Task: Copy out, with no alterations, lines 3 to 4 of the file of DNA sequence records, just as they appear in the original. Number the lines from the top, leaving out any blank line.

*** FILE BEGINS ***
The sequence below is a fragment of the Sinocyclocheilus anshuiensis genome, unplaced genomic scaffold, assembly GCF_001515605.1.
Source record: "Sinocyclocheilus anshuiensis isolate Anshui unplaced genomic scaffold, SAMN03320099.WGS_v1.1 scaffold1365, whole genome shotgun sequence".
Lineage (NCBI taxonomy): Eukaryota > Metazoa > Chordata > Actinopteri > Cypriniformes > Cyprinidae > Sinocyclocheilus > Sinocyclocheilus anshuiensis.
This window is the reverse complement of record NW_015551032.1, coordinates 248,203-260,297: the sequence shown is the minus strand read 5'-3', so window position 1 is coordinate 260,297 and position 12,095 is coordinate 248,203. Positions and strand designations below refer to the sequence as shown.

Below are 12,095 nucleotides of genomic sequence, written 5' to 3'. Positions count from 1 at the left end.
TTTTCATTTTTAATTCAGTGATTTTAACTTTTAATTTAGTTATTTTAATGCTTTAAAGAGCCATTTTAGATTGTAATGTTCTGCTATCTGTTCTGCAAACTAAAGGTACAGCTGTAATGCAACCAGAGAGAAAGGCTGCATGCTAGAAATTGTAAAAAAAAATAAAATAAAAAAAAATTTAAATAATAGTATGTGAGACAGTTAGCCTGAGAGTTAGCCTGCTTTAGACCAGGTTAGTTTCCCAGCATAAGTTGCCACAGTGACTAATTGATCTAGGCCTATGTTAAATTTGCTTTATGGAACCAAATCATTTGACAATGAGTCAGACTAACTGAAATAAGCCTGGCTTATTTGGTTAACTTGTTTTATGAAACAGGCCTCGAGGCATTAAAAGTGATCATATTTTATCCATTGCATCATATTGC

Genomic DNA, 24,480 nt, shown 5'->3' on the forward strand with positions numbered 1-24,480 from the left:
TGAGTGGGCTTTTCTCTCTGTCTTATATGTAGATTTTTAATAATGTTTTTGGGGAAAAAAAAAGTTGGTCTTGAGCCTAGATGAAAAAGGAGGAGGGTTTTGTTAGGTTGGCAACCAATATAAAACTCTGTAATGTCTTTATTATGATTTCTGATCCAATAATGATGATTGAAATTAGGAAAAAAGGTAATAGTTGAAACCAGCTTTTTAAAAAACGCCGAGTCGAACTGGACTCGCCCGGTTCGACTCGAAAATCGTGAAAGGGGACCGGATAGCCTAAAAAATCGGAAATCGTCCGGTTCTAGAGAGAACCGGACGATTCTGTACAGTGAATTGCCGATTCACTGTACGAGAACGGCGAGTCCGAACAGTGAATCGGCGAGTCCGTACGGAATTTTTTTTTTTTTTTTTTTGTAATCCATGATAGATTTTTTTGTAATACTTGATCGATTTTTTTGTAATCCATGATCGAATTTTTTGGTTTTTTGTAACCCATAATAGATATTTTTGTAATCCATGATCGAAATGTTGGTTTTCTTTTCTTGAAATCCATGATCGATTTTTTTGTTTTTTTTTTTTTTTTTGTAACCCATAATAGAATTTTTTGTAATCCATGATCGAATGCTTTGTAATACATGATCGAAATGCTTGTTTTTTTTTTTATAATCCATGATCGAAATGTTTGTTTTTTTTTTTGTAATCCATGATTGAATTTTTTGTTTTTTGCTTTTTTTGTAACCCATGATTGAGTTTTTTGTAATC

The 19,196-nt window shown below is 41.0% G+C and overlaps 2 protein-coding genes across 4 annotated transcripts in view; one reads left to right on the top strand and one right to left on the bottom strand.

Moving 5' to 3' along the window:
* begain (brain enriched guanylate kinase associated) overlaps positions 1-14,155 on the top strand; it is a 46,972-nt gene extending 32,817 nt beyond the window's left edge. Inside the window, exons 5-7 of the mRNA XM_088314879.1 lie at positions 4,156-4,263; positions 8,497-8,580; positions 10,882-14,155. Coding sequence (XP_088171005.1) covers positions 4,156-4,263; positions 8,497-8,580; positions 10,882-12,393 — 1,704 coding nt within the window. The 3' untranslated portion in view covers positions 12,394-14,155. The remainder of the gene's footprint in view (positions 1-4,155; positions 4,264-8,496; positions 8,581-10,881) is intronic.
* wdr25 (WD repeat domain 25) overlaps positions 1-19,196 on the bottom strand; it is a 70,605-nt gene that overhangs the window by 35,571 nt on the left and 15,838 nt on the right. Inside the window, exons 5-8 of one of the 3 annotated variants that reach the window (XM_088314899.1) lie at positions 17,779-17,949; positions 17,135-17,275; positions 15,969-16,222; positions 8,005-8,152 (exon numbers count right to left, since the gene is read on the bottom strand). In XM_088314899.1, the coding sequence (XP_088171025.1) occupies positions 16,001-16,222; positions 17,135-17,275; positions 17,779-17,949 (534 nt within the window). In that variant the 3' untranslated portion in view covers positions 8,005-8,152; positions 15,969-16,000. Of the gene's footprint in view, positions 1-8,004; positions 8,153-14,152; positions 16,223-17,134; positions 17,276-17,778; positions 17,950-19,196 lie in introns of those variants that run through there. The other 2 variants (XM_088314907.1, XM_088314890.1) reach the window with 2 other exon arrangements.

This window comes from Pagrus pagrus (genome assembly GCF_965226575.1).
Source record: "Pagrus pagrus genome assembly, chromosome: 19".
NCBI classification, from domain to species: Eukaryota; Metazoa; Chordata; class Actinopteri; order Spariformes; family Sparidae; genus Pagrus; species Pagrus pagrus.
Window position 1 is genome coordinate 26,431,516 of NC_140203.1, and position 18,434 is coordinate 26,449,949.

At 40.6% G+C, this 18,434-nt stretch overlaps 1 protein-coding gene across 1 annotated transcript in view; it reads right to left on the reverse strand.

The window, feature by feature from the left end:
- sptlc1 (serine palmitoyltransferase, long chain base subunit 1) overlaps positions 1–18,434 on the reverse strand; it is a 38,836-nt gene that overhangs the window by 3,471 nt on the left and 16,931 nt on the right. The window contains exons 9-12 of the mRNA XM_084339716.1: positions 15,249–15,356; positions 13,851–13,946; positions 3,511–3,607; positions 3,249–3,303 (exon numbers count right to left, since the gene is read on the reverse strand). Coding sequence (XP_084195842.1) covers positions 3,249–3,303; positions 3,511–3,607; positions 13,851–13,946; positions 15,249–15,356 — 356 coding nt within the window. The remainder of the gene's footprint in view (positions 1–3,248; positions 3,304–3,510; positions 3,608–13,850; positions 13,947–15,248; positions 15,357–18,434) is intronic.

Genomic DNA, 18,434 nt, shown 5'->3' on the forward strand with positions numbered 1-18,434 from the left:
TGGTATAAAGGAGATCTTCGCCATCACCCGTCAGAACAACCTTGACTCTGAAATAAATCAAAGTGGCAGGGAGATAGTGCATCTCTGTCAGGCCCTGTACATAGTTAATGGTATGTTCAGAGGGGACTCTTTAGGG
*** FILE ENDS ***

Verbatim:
Lineage (NCBI taxonomy): Eukaryota > Metazoa > Chordata > Actinopteri > Cypriniformes > Cyprinidae > Sinocyclocheilus > Sinocyclocheilus anshuiensis.
This window is the reverse complement of record NW_015551032.1, coordinates 248,203-260,297: the sequence shown is the minus strand read 5'-3', so window position 1 is coordinate 260,297 and position 12,095 is coordinate 248,203. Positions and strand designations below refer to the sequence as shown.